Being Remote and Notion

At Onward, we are building a fully remote company.  We now have 5 employees that are scattered throughout the country and we’ll be fully remote forever.

Why Remote?

There are lots of benefits to working remote. You can read all about it all over the web and on the Twitter-verse.  I’ve now been doing this over a year and the reasons that resonate with me the most are:

  1. No commute. Knocking out the time it takes to drive to/from an office puts hours back in my day.  I never got stressed by the driving. In fact, I always enjoyed the time for podcasts and catching up with people on the phone. However, that lost time was a drag. Now my day is that much more efficient.
  2. Autonomy. While I like being in an office and catching up with co-workers, it also has a downside of co-workers constantly interrupting me and my thoughts. It was hard to control my own schedule. Being at home gives me much more control over my calendar and my day.
  3. Broader employee pool.  When we’re hiring and looking for a potential colleague, we can now look across the entire planet rather than those who live close by. This has already paid dividends as it’s allowed me to work with my good friend Nader and our awesome early employees who are in Pittsburgh, Texas, and Chicago.

The Challenges

It’s not all fun and roses though.  It took me 4-6 months to get used to working out of my house. It takes discipline to focus on the tasks and not be distracted by an empty messy house. Also, there’s a solitude that took some getting used to. Now that i’m in the groove, I do think it’s a better way to work.

Asynchronous is Key

One of the keys to successfully working with my remote colleagues is to be able to work without communicating in real-time. Because my colleague isn’t right next to me, I have no idea if they are working right now or planning on coming online later. This has lead us to use some new tools that are pretty cool.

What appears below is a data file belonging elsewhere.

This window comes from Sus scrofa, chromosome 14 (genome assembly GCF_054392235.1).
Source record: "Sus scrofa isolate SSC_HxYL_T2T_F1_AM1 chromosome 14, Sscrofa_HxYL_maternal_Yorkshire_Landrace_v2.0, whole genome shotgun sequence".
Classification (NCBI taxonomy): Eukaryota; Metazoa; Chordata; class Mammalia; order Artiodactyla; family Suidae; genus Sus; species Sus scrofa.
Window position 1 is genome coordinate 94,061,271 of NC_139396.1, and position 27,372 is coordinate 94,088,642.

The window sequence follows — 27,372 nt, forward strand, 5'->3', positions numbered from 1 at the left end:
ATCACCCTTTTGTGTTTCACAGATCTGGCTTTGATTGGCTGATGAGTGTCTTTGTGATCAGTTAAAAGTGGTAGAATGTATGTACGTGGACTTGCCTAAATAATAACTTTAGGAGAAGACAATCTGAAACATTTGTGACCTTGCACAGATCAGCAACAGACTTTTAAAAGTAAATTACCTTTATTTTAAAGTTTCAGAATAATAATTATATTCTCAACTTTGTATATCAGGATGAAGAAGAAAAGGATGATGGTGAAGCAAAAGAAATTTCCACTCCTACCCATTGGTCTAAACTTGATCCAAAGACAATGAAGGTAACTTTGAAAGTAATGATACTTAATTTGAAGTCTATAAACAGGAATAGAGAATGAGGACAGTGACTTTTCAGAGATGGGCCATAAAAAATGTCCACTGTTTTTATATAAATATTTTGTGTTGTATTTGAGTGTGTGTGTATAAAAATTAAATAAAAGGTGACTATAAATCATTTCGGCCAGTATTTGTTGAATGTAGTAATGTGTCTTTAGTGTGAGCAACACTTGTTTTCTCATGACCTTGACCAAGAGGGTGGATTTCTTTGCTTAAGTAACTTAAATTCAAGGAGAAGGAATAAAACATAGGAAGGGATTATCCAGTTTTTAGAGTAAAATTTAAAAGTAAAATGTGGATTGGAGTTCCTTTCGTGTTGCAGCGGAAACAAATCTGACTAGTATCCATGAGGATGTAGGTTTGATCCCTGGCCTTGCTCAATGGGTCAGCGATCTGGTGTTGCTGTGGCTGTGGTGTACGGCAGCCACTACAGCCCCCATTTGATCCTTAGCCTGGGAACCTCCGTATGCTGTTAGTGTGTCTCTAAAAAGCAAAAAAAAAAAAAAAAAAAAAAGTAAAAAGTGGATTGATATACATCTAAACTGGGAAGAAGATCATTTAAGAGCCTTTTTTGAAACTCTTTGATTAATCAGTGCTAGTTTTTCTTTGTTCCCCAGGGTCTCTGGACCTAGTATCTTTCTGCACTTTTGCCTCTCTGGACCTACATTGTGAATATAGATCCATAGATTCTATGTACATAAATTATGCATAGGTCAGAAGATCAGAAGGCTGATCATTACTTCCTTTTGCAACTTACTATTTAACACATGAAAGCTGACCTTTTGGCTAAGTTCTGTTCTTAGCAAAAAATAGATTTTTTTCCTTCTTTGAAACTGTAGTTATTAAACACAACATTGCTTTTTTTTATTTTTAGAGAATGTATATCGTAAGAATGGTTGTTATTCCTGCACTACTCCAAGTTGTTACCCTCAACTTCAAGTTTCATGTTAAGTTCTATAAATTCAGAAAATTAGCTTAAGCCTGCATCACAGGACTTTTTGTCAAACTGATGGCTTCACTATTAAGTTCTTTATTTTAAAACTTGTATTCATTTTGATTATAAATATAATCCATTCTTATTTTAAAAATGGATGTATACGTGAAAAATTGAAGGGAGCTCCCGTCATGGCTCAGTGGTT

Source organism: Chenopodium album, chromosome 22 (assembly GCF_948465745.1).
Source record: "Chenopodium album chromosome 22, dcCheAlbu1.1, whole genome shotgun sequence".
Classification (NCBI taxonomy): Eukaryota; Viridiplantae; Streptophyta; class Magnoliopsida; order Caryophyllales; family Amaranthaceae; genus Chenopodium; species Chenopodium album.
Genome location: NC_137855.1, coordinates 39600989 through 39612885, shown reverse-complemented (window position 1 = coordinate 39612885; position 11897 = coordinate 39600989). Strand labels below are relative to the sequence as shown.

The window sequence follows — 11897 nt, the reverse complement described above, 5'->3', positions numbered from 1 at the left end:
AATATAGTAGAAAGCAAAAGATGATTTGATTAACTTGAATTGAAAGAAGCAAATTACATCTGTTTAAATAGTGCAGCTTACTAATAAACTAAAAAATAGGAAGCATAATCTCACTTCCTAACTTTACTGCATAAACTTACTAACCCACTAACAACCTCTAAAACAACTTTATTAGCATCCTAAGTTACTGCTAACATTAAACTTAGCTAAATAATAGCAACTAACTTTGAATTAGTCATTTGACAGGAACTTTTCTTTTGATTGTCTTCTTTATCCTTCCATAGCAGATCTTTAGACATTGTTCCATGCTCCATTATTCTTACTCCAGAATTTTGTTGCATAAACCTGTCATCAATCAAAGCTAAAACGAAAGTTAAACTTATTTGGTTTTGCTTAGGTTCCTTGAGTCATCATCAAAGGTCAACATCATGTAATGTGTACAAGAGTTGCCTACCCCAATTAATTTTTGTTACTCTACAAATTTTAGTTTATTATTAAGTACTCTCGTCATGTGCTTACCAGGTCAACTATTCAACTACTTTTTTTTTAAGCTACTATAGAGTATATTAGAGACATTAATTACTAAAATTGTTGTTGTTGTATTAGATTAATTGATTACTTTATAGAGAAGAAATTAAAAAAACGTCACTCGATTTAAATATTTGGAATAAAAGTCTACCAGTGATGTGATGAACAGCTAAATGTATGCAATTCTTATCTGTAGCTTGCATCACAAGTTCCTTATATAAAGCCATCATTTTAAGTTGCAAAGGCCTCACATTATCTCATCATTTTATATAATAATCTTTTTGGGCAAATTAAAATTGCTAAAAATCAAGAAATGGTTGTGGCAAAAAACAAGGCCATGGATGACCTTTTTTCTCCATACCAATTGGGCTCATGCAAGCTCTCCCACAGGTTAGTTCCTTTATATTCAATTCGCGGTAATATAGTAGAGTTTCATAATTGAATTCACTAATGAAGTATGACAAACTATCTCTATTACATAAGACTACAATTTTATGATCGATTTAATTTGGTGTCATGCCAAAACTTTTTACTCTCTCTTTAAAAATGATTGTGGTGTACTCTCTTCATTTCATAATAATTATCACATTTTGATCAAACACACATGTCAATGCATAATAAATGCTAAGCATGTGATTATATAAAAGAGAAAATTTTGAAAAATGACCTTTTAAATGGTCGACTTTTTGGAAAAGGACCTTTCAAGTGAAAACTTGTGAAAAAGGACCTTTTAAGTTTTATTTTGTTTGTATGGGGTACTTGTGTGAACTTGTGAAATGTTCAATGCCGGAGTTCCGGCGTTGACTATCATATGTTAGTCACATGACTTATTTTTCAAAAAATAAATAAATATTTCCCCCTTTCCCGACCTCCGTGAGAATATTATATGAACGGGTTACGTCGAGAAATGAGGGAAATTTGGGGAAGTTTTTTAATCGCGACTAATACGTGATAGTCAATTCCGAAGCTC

Notion

The first, and by far my favorite. This is a combination of Google Docs, Asana and a wiki. Before we had Notion, we had a problem where we didn’t know where to post a home page of operations for our company or a division, or where to post decisions and goals for everyone to see and access easily. We tried Google Docs and also tied making an intranet on Google Sites. Both sucked.  This is exactly what Notion solves.

We now have home pages for the company which has a general company handbook, lists all the tools we use, policies and other generic info. We also have a home page for each group which houses the processes, goals, OKR’s, meeting notes, and more. There’s a good overview of how another business is using Notion here which will give you the idea.

Notion Home Screen

Notion in generally is pretty sweet. As a product, it’s incredibly slick. There is so much complexity that’s displayed so elegantly and simply – it’s really beautiful.  It’s clearly seems to be working. In fact, talk about a fundraise that showcases your awesomeness. They raised $10 million on an $800 million valuation. That’s 1% dilution.  A good interview with the founder is here too.

Onward Update: Starting to Lay the Foundation

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Onward Logo

Hello!

It’s been a few months since my last update. Here’s what we’re up to over here at Onward…

A reminder of what we’re doing